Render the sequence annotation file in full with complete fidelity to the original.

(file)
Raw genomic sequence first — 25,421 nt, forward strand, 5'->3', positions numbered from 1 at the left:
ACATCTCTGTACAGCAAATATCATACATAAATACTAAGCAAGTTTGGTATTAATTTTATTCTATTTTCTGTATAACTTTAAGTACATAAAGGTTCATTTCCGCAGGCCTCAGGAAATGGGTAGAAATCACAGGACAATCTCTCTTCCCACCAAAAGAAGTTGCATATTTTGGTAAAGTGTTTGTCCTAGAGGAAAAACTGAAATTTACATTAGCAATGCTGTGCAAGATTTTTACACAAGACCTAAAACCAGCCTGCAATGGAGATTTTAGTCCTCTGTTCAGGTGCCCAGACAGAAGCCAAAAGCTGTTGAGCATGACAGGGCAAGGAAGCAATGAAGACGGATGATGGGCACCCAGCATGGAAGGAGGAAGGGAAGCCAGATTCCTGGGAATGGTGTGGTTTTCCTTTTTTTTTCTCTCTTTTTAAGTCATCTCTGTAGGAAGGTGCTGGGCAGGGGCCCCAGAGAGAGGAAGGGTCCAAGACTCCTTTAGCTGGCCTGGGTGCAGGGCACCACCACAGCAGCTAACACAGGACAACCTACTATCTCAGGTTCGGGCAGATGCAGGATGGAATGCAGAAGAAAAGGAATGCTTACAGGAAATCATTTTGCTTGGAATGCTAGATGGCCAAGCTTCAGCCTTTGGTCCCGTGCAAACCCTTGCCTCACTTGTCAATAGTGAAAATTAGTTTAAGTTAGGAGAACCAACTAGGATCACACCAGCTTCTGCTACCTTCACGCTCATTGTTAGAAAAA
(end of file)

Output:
Raw genomic sequence first — 25,421 nt, forward strand, 5'->3', positions numbered from 1 at the left:
ACATCTCTGTACAGCAAATATCATACATAAATACTAAGCAAGTTTGGTATTAATTTTATTCTATTTTCTGTATAACTTTAAGTACATAAAGGTTCATTTCCGCAGGCCTCAGGAAATGGGTAGAAATCACAGGACAATCTCTCTTCCCACCAAAAGAAGTTGCATATTTTGGTAAAGTGTTTGTCCTAGAGGAAAAACTGAAATTTACATTAGCAATGCTGTGCAAGATTTTTACACAAGACCTAAAACCAGCCTGCAATGGAGATTTTAGTCCTCTGTTCAGGTGCCCAGACAGAAGCCAAAAGCTGTTGAGCATGACAGGGCAAGGAAGCAATGAAGACGGATGATGGGCACCCAGCATGGAAGGAGGAAGGGAAGCCAGATTCCTGGGAATGGTGTGGTTTTCCTTTTTTTTTCTCTCTTTTTAAGTCATCTCTGTAGGAAGGTGCTGGGCAGGGGCCCCAGAGAGAGGAAGGGTCCAAGACTCCTTTAGCTGGCCTGGGTGCAGGGCACCACCACAGCAGCTAACACAGGACAACCTACTATCTCAGGTTCGGGCAGATGCAGGATGGAATGCAGAAGAAAAGGAATGCTTACAGGAAATCATTTTGCTTGGAATGCTAGATGGCCAAGCTTCAGCCTTTGGTCCCGTGCAAACCCTTGCCTCACTTGTCAATAGTGAAAATTAGTTTAAGTTAGGAGAACCAACTAGGATCACACCAGCTTCTGCTACCTTCACGCTCATTGTTAGAAAAA